Griffin's Transformation In Black Like Me

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John Howard Griffin is the author of the nonfiction book entitled, Black Like Me. While Griffin is most famously known for this book he has also been the author of other works, such as The Devil Rides Outside, Land of the High Sky, and The Church and the Black Man. In 1959, John Howard Griffin decided to get a firsthand account of what being black was like in the southern parts of the United States. Griffin himself is a white man living through the racial segregation happening in the 1950s, but feels he needs to become a black person in appearance to adequately experience life from an African American point of view. “How else except by becoming a Negro could a white man hope to learn the truth?” (1). This somewhat twisted premise will become…show more content…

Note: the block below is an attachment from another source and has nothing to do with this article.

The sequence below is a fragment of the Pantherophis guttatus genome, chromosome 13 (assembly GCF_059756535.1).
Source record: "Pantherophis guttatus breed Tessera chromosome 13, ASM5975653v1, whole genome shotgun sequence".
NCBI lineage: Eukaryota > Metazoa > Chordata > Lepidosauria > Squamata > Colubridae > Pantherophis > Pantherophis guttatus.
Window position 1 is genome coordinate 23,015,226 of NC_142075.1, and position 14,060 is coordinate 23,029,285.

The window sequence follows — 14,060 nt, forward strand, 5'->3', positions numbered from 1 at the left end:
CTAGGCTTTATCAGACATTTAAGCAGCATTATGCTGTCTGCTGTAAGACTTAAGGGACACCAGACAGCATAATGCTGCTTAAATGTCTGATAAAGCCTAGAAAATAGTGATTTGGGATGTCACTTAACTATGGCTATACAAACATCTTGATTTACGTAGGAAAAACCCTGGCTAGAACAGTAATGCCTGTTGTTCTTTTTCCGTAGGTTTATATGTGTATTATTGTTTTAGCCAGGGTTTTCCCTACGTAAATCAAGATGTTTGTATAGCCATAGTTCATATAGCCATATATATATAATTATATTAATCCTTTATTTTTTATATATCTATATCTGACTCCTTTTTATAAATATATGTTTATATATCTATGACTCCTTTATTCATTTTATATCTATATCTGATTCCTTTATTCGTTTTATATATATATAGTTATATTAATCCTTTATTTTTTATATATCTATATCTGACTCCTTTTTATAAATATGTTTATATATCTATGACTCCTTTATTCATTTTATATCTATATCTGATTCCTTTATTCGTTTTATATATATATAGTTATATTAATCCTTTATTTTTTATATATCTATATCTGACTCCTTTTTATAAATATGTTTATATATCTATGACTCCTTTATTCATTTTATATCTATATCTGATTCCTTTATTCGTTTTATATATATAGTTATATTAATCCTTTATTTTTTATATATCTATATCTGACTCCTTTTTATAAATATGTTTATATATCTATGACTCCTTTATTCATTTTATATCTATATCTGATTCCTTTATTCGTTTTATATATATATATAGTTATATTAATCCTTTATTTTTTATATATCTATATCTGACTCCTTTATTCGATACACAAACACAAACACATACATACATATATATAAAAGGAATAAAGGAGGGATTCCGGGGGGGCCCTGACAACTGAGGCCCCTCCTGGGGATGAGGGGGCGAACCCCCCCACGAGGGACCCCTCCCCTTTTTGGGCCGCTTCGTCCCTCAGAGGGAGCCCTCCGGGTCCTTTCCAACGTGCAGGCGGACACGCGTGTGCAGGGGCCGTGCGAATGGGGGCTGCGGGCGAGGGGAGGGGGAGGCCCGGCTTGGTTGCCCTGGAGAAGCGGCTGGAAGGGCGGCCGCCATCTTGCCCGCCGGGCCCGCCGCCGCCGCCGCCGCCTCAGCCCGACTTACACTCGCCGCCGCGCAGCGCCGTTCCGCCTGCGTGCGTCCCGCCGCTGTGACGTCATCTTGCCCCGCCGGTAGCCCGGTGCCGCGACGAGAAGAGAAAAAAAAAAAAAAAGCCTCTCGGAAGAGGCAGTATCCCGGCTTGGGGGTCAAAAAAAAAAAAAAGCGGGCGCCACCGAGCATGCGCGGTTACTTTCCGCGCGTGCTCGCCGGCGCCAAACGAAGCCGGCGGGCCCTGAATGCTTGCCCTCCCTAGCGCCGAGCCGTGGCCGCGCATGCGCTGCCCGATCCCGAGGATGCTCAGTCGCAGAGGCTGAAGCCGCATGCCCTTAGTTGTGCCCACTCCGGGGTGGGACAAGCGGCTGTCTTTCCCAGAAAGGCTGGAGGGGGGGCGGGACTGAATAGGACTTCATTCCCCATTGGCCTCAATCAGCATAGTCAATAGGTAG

Griffin decides to partner with Sepia magazine, who will publish what he went through while living as a black man. This fascinating idea was meant to show the spectrum of things that are different when living as a black man versus a white man. His transformation includes medication and light to make his appearance look authentic. Not only is his transformation physical, it’s also mental. Griffin stands in the mirror to look at himself after his skin color is changed. “No, the reflections led back to Africa, back to the shanty and the ghetto, back to the fruitless struggles against the mark of blackness. Suddenly almost with no mental preparation, no advance hint, it became clear and permeated my whole being” (10, 11). Griffin travels throughout the south in places like New Orleans, Mississippi, Alabama, and Atlanta. The purpose of his travels are to give a range of events to experience. He finds that simple pleasures like sitting on benches, ordering a soft drink, or riding public transportation, are off limits to him now that he is seen as a black man. Almost anywhere he goes, there are echoes of the word “nigger”. He sees how he is treated as being totally dependent on the color of his skin. As a white man he is left alone by other white people and black people avoid him out of fear. As a black man, he is offered help by other black people, but whites are very cautious of his presence. While under the disguise of a black man he is constantly in danger, being followed by white people while alone at night. “I did not answer, did not turn. He stalked me like a cat. Cars passed occasionally. I prayed that a police car might choose this street” (34). It seems that Griffin wants to publish moments like this to show the black community that there are white people ready to stand with them and are willing to make sacrifices as
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